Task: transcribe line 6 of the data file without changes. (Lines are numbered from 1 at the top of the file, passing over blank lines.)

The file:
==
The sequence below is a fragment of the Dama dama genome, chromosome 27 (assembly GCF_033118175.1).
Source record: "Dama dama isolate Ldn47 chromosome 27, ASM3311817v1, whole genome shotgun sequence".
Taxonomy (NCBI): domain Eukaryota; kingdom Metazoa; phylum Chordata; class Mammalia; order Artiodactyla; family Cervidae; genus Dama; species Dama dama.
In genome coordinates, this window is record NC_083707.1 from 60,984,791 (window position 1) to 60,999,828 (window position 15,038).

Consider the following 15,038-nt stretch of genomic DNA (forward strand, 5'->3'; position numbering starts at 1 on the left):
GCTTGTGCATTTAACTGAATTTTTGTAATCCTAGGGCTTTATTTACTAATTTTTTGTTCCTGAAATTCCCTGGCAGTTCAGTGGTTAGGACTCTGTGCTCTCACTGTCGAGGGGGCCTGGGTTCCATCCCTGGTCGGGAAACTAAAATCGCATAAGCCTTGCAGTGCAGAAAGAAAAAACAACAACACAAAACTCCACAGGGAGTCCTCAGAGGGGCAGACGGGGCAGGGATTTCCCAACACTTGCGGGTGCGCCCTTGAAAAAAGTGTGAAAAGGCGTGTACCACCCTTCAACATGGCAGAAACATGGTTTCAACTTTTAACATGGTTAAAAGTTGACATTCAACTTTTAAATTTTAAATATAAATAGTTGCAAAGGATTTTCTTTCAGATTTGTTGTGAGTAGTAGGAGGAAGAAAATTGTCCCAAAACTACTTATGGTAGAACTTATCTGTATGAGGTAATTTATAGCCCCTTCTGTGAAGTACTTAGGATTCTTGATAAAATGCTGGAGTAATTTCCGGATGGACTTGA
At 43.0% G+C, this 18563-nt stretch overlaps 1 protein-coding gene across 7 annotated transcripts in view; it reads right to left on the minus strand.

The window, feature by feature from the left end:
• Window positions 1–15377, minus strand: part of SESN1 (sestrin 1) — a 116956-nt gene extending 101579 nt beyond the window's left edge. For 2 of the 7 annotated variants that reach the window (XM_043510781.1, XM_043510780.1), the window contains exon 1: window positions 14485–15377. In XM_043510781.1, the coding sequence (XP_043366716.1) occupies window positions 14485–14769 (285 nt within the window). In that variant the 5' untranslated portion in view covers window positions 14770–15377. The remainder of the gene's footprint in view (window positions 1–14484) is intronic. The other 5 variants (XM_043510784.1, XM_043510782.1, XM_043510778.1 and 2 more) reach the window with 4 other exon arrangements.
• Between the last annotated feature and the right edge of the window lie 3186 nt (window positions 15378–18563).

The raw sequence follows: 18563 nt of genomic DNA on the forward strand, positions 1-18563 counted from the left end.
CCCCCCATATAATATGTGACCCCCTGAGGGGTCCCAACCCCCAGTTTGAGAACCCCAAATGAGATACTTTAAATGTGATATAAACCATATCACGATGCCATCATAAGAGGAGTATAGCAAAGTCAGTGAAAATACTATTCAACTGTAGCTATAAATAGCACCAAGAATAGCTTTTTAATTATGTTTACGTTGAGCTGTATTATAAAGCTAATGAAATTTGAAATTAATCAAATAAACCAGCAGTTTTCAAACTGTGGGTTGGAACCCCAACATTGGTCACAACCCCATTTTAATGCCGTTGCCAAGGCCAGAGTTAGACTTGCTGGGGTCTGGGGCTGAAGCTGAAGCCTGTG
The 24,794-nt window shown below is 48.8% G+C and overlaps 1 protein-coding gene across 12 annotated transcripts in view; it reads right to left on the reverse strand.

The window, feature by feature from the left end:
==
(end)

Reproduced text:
GCTTGTGCATTTAACTGAATTTTTGTAATCCTAGGGCTTTATTTACTAATTTTTTGTTCCTGAAATTCCCTGGCAGTTCAGTGGTTAGGACTCTGTGCTCTCACTGTCGAGGGGGCCTGGGTTCCATCCCTGGTCGGGAAACTAAAATCGCATAAGCCTTGCAGTGCAGAAAGAAAAAACAACAACACAAAACTCCACAGGGAGTCCTCAGAGGGGCAGACGGGGCAGGGATTTCCCAACACTTGCGGGTGCGCCCTTGAAAAAAGTGTGAAAAGGCGTGTACCACCCTTCAACATGGCAGAAACATGGTTTCAACTTTTAACATGGTTAAAAGTTGACATTCAACTTTTAAATTTTAAATATAAATAGTTGCAAAGGATTTTCTTTCAGATTTGTTGTGAGTAGTAGGAGGAAGAAAATTGTCCCAAAACTACTTATGGTAGAACTTATCTGTATGAGGTAATTTATAGCCCCTTCTGTGAAGTACTTAGGATTCTTGATAAAATGCTGGAGTAATTTCCGGATGGACTTGA